To illustrate computational thinking, Mitchel Resnick used a personal example based on his standing Monday tennis match. Every week, he and his partner Ken record who wins how many games in each set, the number of games, and the number of sets. At the end of the year, they have a record of the number of games and the number of sets that each player won. One year, they noticed that Ken had won 54 percent of the games but 71 percent of the sets, and they asked, “What’s the explanation behind that?”
Coming from very different disciplines—Ken in biology and Mitchel in computer science/education—each player conceptualized and approached this question very differently. Ken’s explanation the next week was based on handwritten calculations involving expansions of a binomial expression. Mitchel’s explanation was based on a simulation of matches and replicating the data using children’s instructional software called Scratch. The program was developed to determine “randomly for each game that Ken has a 55 percent chance of winning [and] I have a 45 percent chance of winning.” As the simulation was repeatedly run, the total wins-to-losses ratio closely reflected the real-life outcome.
More generally, modeling is a means by which one represents a system or a process in order to learn more about it and manage complexity. One participant mentioned the power of computational thinking to improve the effective development of complex models through knowledge of scale. Peter Lee argued that a computational thinker “understands the consequences of scale” and can thus “think very big and very small and understand the tipping points at each point.” As more data are gathered, the more sophisticated the model one can build to describe a system. If there is sufficient fidelity in a model, one can perform necessary testing within the model itself. Computers and computation can dramatically increase the amount of data represented in these models and thus a model’s fidelity. An example using computational thinking to model plane crash testing is shown in Figure 3.1.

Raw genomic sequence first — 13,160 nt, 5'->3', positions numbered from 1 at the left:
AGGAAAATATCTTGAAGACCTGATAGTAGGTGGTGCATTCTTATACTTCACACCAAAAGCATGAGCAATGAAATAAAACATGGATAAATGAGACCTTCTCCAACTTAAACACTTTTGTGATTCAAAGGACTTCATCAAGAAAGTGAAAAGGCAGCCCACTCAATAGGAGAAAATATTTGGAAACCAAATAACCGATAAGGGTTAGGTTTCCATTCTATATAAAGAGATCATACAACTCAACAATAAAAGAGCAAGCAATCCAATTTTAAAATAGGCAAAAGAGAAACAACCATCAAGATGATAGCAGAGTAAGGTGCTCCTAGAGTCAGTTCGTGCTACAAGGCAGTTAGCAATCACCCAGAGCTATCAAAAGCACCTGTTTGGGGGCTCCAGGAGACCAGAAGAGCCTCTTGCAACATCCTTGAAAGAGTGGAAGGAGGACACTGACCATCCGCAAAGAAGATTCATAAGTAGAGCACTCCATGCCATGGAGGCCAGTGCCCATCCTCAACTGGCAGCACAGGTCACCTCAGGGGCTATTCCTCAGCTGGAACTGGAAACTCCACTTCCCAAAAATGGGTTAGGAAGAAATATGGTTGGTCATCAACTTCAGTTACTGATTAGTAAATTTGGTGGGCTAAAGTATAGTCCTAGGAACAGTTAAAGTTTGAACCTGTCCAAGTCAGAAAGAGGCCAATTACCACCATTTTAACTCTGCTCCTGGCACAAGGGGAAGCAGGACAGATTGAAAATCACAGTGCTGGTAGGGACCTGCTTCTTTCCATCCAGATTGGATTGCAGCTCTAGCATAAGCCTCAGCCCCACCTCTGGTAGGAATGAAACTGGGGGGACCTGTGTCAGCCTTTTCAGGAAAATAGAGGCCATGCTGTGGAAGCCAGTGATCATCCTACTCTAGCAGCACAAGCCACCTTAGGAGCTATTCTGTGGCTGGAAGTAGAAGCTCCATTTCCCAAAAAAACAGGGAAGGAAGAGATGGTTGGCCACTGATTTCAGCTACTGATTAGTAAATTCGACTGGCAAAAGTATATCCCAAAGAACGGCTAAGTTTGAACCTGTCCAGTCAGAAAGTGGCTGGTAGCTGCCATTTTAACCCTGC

Paulo Blikstein complemented this perspective when he described bifocal modeling, wherein the physical and the virtual were blended in models, sometimes by using the physical world as inputs to a model, by calibrating a model, or by comparing the output of model mechanisms to sensor data. He argued that such blending was becoming more common in the practice of science and was also a powerful means of engaging students.
Yasmin Kafai noted an example of the importance of understanding models and their limitations: “Government authorities often use models to make predictions, but people often don’t understand how these models were made, what the parameters are, or what kind of assumptions are underlying them … here we have a really great example … [in talking] about computational thinking for everyone and kind of as a goal for citizenship [in] that citizens need to also understand how decisions are being made and what some of the pitfalls in the models will be.” Wilensky added that computational thinking involves more than using models, experimenting with models, or even constructing them; it also involves creating a culture of model critique.